Is the United Nations at “a new threshold” in its history as a result of the Security Council actions in the Gulf crisis? This needs careful assessment. There has long been a tendency to veer from indifference to short-term exploitation of the UN and then, if this does not turn out well for the United States, to fall back to UN bashing.

There is one basic fact. The government of Iraq committed an act of aggression under international law and the UN Charter’s Article 2.4: It used force against the territorial integrity and the political independence of a state recognized in the community of nations.

The Security Council moved with apparently unprecedented harmony through some of the responses to such acts provided for in the UN Charter. This was only possible because the East-West conflict has more or less ended. The two largest military powers and veto-wielding members of the Council — the United States and the Soviet Union — could agree on the basic response to Iraq’s actions. (President Gorbachev has long been urging a strengthening of the UN, probably hoping to commit the US hereafter to consistent resort to the world body, to enable greater reductions in Soviet global defense costs.) The three other permanent members — China, Britain and France — also agreed, as did, on the original issue, the other non-permanent members.

After this, however, the “harmony” can be exaggerated. Iraq’s actions caught a large number of member states in a very difficult position. The UN Charter’s provisions on threats or use of force against territorial integrity and political independence are absolutes — the wording was not supposed to allow any government to pick and choose, to say there are special overriding circumstances surrounding the action of a particular state against its neighbor. The principle involved is that of even-handedness: If we want all members of the community of nations to abide by certain rules of behavior, those rules must be enforced without manipulation of the UN for special interests.

This is, after all, merely an extension of the fundamental proposition governing local law and order: The entire system works, and is respected, only if all citizens, no matter what their economic circumstance or ethnic origin, can perceive that justice is being fairly administered in every case.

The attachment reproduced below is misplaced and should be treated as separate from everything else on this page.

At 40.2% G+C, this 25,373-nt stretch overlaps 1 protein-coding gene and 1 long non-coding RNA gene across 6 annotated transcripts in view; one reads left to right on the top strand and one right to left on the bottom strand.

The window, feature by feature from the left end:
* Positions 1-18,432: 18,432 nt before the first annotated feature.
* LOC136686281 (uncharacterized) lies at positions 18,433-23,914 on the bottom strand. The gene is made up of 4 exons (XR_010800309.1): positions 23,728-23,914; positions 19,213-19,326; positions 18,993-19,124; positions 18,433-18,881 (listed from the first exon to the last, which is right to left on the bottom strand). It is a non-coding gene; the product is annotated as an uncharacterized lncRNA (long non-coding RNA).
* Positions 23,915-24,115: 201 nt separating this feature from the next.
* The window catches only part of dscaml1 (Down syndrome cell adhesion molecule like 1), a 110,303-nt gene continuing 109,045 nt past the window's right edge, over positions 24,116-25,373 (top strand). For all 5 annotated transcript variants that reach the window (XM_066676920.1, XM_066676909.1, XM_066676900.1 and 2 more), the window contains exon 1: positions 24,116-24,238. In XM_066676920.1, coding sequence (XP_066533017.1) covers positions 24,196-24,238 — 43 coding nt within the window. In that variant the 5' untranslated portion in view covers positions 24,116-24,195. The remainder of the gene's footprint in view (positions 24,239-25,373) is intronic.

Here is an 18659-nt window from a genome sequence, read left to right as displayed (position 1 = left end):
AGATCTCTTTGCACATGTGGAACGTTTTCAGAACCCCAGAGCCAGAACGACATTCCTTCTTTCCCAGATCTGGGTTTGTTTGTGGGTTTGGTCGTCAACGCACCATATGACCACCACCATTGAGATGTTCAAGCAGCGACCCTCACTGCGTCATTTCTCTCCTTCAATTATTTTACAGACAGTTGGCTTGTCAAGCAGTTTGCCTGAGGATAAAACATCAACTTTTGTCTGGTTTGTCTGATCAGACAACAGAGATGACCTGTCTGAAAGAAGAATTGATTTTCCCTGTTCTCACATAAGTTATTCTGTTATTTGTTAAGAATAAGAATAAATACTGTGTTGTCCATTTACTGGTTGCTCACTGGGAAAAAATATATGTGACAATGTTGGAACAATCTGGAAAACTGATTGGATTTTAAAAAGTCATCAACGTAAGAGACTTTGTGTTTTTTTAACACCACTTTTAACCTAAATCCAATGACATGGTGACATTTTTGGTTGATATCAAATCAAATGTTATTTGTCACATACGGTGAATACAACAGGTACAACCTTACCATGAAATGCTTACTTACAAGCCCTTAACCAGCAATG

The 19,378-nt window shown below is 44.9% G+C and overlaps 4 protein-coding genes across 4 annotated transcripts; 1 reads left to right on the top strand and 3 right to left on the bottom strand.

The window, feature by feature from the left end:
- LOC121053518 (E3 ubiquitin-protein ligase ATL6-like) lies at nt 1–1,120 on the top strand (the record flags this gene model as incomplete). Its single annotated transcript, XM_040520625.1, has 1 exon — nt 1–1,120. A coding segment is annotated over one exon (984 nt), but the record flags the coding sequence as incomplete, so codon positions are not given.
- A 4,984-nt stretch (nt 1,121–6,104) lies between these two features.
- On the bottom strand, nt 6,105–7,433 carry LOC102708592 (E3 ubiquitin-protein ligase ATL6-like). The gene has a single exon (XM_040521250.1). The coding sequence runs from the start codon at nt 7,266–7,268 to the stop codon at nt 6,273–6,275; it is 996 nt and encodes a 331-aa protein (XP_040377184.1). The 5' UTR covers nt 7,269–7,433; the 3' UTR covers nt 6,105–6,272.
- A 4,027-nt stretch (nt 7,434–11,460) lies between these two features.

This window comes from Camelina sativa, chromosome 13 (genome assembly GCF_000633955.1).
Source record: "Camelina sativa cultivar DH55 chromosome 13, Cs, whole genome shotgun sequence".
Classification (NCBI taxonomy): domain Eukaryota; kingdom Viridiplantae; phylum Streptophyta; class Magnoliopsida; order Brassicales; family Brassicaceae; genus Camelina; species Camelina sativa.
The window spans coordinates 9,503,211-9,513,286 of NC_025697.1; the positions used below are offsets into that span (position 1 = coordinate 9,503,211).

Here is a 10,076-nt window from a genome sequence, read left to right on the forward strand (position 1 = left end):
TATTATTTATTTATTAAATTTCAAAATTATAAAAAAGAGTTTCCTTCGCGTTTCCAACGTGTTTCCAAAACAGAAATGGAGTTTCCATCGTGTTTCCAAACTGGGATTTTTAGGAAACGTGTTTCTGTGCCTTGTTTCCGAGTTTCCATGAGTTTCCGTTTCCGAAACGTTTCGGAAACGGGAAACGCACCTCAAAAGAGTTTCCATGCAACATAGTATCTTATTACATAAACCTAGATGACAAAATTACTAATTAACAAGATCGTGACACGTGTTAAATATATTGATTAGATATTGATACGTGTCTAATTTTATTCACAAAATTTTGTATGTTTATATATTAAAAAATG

A second universal proposition about local law and order is that more distant authority (in the US, the state and then the federal government) should not intervene unless and until the local process has failed to work. Communities are the best policemen and dispensers of justice for themselves, and the distant higher authorities best serve as second-resort guardians of even-handedness and ultimate protection.

Here we confront some of the underlying problems that put many member states in difficulty over the Gulf crisis and use of the UN. First, there is a very widespread view that the Western response to Iraq’s actions has little to do with international law and UN principles, and everything to do with control of oil resources, the price of oil and the enormous investments of Kuwait in Western economies. This alone should make us very cautious in assuming that this crisis will convince nations that “the UN” invariably dispenses order and justice on the basis of principle.

The second proposition, about local law and order, provides additional grounds for caution about the meaning of the Gulf crisis for the UN. It is clear from the known record that the local community — the Arab community — was not given enough opportunity to resolve this crisis, to police itself, before the United States moved and got others (with massive economic inducements) to move in the region. Americans were ill-informed of the efforts of King Hussein of Jordan, which might have succeeded if Washington had not pressed states in the region into immediate vociferous condemnation as well as military moves. Yet Chapter VIII of the UN Charter explicitly provides for using “regional arrangements or agencies” in disputes and violations of peace and security; indeed Article 52.3 urges that the Security Council “shall encourage” such processes. [1]

Chapter VII seeks to ensure that “action with respect to threats to the peace, breaches of the peace and acts of aggression” will move through careful steps to exhaust all possible methods short of military force. Specifically, after sanctions under Article 41, Article 42 states, “Should the Security Council consider that [such sanctions] would be inadequate or have proved to be inadequate, it may take” such military action as may be necessary. In other words, the Council should carefully determine that sanctions would not work before resorting to force. There was no such careful determination before the early November escalation of US forces, openly announced as “offensive,” or the November 29 resolution setting the January 15 “deadline.” Nor has the fundamental intent of Chapter VII been followed — that the Council shall organize an application of armed force under UN command. [2]

Yet again, overthrowing governments is not in the UN Charter or the UN ethos — only “the suppression of aggression.” The ever-larger (and fluctuating) stated US goals in the Gulf crisis, the selective use of “the UN,” the constant US threat of early force before the impact of sanctions could possibly be judged — all have greatly increased suspicions elsewhere in the world. And they have intensified another question in the process of community order and justice — the question of confidence among people who feel that they have not enjoyed fair and even-handed treatment. Ordinary Arabs, tens of millions of poor people from Morocco to Iraq, with little or no sympathy for oil-rich aristocracies, are acutely aware that the United States has never allowed decisive UN action on behalf of the Palestinian Arabs, despite over 60 Security Council resolutions.